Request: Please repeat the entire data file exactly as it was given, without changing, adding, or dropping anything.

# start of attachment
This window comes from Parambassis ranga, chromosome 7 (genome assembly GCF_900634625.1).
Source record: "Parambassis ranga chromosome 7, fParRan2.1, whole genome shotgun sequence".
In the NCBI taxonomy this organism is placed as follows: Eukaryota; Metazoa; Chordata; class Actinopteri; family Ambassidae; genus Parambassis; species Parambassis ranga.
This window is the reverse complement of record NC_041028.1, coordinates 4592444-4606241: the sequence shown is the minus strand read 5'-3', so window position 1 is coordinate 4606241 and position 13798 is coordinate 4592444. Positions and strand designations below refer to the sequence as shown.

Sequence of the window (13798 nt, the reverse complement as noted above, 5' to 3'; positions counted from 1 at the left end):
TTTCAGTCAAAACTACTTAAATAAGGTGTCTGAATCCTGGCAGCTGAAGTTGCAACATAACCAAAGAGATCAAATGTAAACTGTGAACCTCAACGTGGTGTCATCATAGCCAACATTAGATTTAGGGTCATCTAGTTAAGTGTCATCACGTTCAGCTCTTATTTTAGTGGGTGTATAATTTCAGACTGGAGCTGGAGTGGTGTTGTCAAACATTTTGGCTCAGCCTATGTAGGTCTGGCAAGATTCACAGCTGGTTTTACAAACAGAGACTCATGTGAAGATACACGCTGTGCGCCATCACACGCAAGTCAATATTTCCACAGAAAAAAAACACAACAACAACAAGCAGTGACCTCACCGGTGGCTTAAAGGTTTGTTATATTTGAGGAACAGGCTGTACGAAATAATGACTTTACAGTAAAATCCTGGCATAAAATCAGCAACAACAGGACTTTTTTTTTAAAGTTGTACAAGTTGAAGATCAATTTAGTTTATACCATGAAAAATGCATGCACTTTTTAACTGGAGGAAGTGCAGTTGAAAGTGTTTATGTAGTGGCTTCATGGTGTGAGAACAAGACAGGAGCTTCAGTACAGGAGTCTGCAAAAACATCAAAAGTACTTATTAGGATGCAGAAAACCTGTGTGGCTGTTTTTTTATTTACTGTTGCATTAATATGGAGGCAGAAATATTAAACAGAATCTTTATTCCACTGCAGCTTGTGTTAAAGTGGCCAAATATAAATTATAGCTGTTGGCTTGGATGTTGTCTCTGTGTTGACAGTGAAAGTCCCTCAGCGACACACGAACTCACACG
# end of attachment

This window comes from Parambassis ranga, chromosome 7 (genome assembly GCF_900634625.1).
Source record: "Parambassis ranga chromosome 7, fParRan2.1, whole genome shotgun sequence".
In the NCBI taxonomy this organism is placed as follows: Eukaryota; Metazoa; Chordata; class Actinopteri; family Ambassidae; genus Parambassis; species Parambassis ranga.
This window is the reverse complement of record NC_041028.1, coordinates 4592444-4606241: the sequence shown is the minus strand read 5'-3', so window position 1 is coordinate 4606241 and position 13798 is coordinate 4592444. Positions and strand designations below refer to the sequence as shown.

Sequence of the window (13798 nt, the reverse complement as noted above, 5' to 3'; positions counted from 1 at the left end):
TTTCAGTCAAAACTACTTAAATAAGGTGTCTGAATCCTGGCAGCTGAAGTTGCAACATAACCAAAGAGATCAAATGTAAACTGTGAACCTCAACGTGGTGTCATCATAGCCAACATTAGATTTAGGGTCATCTAGTTAAGTGTCATCACGTTCAGCTCTTATTTTAGTGGGTGTATAATTTCAGACTGGAGCTGGAGTGGTGTTGTCAAACATTTTGGCTCAGCCTATGTAGGTCTGGCAAGATTCACAGCTGGTTTTACAAACAGAGACTCATGTGAAGATACACGCTGTGCGCCATCACACGCAAGTCAATATTTCCACAGAAAAAAAACACAACAACAACAAGCAGTGACCTCACCGGTGGCTTAAAGGTTTGTTATATTTGAGGAACAGGCTGTACGAAATAATGACTTTACAGTAAAATCCTGGCATAAAATCAGCAACAACAGGACTTTTTTTTTAAAGTTGTACAAGTTGAAGATCAATTTAGTTTATACCATGAAAAATGCATGCACTTTTTAACTGGAGGAAGTGCAGTTGAAAGTGTTTATGTAGTGGCTTCATGGTGTGAGAACAAGACAGGAGCTTCAGTACAGGAGTCTGCAAAAACATCAAAAGTACTTATTAGGATGCAGAAAACCTGTGTGGCTGTTTTTTTATTTACTGTTGCATTAATATGGAGGCAGAAATATTAAACAGAATCTTTATTCCACTGCAGCTTGTGTTAAAGTGGCCAAATATAAATTATAGCTGTTGGCTTGGATGTTGTCTCTGTGTTGACAGTGAAAGTCCCTCAGCGACACACGAACTCACACG